- Pay off the full balance. Only make charges on your credit card that you can afford to pay in full each month. This will help you to avoid interest charges and stay ahead of any accumulating debt.
- Pay on time. Whenever you pay your bills late, credit card companies can charge late fees that may raise your interest rates to the default rates. In many cases, the default interest rates are double the standard rates.
- Don’t open too many lines of credit. Using too many credit cards can make it extremely difficult to stay on track of your purchases and make your payments on time. Typically, consumers do not need more than 2 credit cards.
- Leave your cards at home. Carrying your cards in your wallet only increases the temptation to spend on items you cannot afford. If you don’t have the cash to purchase something, you shouldn’t be able to whip out your credit card to cover the costs instead.
What Are the Best Ways to Pay Off Credit Card Debt?
1. Contact Your Creditors
Establishing a good relationship with your creditors is always a smart idea. If possible, reach out to them before you see any real signs of trouble. If you have a good payment history, they are much more likely to work with you if you ever start to experience financial troubles. If you aren’t able to make an upcoming payment on time, reach out to your creditors in an attempt to work out a solution first.
2. Pay Off the Card with the Lowest Balance
It is so much easier to pay off $500 than it is to pay off $3000. One of the best ways to start tackling your credit card debt is to pay off whichever card has the lowest balance first. This strategy allows you to build a bit of momentum by increasing your payment amount on the card with the lowest balance, while still paying the minimum on your other cards. Once you’ve paid off the first card, you can move on to the next on your list.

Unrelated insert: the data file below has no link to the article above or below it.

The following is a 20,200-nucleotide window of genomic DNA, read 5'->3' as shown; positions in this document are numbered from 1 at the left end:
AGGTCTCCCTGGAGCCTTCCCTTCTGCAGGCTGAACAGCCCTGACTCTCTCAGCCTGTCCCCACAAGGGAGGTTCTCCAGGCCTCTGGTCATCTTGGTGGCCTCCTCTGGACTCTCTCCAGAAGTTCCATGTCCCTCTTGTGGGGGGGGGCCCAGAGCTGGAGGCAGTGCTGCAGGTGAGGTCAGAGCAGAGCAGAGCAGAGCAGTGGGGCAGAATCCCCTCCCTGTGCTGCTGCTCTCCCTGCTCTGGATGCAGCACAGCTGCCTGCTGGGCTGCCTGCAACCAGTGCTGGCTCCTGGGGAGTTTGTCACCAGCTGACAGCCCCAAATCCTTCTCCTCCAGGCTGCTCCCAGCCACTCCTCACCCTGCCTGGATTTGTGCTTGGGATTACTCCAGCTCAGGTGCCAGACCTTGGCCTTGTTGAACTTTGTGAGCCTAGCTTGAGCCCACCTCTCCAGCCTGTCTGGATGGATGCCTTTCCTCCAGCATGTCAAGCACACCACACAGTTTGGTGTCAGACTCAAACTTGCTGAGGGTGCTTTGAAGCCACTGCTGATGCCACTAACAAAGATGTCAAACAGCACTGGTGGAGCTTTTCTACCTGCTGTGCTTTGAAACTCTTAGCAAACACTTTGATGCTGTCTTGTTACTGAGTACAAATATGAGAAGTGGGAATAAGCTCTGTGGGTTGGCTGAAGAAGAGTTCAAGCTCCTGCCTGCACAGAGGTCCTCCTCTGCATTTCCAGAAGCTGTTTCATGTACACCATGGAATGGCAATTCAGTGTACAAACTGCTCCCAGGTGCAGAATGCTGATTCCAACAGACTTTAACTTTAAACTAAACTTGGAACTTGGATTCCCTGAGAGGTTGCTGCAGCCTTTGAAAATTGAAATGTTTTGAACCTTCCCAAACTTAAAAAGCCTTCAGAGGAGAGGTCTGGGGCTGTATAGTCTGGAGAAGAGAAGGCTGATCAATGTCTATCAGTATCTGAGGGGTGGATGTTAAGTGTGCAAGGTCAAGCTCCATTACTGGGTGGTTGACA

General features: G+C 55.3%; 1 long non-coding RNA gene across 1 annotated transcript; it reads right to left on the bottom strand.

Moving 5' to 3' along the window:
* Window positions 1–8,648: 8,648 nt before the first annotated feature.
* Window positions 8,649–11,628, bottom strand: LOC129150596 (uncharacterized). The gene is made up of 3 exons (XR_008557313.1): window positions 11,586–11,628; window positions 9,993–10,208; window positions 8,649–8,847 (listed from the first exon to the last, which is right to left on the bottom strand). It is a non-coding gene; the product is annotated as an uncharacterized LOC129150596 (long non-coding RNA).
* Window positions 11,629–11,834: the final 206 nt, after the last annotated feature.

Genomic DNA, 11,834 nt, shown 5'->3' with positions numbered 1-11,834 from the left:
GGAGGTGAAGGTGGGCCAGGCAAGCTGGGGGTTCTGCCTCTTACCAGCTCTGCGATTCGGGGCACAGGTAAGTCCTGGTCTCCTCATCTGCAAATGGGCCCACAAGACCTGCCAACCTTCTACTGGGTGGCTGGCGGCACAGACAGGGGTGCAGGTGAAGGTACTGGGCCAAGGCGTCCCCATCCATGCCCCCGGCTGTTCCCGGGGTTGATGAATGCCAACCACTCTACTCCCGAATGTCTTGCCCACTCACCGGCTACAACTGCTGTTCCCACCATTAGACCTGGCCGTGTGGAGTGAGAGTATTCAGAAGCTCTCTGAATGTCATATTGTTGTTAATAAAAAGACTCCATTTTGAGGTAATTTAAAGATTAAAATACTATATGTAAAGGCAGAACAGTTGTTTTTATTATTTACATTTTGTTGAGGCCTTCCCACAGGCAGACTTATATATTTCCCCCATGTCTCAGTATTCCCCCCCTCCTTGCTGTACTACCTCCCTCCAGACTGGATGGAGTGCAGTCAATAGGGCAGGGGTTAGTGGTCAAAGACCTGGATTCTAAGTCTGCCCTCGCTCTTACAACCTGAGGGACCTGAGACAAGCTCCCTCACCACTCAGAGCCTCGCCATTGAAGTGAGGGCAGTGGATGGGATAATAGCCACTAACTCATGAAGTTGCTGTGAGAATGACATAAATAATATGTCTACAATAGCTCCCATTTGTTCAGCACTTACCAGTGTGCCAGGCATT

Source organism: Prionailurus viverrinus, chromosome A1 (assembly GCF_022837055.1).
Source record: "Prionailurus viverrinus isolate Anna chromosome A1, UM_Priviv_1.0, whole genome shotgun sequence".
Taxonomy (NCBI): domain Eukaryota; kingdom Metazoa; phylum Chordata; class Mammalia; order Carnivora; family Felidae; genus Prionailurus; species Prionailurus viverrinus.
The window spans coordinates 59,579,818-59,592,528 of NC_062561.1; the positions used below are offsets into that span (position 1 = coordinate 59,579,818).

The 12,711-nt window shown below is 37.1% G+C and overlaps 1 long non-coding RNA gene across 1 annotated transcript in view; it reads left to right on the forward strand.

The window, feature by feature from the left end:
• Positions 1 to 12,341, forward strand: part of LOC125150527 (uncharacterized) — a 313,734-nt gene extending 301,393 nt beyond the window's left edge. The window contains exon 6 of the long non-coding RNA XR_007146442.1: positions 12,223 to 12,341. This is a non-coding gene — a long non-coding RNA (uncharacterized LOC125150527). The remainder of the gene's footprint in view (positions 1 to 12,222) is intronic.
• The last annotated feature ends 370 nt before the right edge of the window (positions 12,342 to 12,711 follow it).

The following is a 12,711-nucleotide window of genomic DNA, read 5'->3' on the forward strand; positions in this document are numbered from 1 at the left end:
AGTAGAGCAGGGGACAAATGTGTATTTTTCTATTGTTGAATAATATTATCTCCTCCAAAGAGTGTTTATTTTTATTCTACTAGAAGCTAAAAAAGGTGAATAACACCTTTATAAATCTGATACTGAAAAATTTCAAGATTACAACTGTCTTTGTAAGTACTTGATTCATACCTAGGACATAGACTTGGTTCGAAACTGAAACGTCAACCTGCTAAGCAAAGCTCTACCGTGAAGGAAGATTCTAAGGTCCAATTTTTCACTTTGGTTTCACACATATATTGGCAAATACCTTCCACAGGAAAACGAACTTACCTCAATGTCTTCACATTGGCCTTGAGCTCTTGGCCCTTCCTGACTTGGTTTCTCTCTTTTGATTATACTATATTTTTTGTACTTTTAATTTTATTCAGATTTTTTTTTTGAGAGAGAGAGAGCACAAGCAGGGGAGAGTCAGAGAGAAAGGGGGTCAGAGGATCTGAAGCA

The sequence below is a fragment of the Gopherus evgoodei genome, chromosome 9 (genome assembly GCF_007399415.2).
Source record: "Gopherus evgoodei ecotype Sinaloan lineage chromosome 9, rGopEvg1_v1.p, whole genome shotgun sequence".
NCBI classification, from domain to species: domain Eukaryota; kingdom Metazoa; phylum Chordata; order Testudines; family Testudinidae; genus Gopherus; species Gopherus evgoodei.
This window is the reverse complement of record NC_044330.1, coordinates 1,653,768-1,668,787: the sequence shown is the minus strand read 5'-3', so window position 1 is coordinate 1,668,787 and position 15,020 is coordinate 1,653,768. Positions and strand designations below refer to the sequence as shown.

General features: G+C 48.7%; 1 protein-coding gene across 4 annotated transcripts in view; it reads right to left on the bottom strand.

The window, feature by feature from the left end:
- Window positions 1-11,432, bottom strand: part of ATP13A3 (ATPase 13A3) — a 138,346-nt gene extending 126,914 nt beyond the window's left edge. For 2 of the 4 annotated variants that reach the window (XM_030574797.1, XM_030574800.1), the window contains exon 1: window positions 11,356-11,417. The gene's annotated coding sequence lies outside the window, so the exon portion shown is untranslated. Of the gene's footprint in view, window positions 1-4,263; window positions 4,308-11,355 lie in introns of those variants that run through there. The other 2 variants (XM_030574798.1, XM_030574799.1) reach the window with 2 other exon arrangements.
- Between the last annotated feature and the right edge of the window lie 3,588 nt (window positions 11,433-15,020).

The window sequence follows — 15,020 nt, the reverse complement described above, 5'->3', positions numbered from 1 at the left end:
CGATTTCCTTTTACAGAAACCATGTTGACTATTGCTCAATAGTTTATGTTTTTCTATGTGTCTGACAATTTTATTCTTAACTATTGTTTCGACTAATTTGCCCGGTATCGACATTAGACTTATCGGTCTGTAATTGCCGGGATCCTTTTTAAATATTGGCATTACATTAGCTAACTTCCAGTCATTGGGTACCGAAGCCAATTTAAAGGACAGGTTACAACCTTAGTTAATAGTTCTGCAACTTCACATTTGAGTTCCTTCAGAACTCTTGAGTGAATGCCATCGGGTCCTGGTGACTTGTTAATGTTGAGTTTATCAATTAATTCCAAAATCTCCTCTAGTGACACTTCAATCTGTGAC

3. Pay Off the Card with the Highest APR
This strategy allows you to target your credit card with the highest annual percentage rate (APR) first to avoid paying more in interest than you have to. Boost the payments on this card and continue to make the minimum payments on your other cards. But keep in mind that the only way this strategy works is to keep making those payments on time until the card is paid off completely.
4. Speak to a Bankruptcy Attorney
If you are unable to make any headway with your credit card debt and have run out of other options, bankruptcy may be the best solution for you. Declaring bankruptcy can immediately put a stop to harassing phone calls from creditors and give you a chance to regain control of your financial future. But before you begin the bankruptcy process, it is important to speak with an experienced and knowledgeable bankruptcy attorney.
Contact the Bankruptcy Attorneys at Scura Today
While credit card debts can be very scary, with a good plan in place, you may be able to start paying off your cards more quickly. Are you struggling with overwhelming credit card debt and want to see if bankruptcy may be the right solution for you? Contact the dedicated and experienced bankruptcy attorneys at Scura online for more information and schedule a free initial consultation today.
Whether you need to completely eliminate your debt through Chapter 7 bankruptcy, or need to reorganize your credit payments through Chapter 13 or Chapter 11, we are well qualified as a full-service bankruptcy law firm for people in these and other New Jersey counties: Passaic County, Hudson County, Essex County, Bergen County, Morris County, and Sussex County. Call us today at 973-870-0434 or toll free 888-412-5091.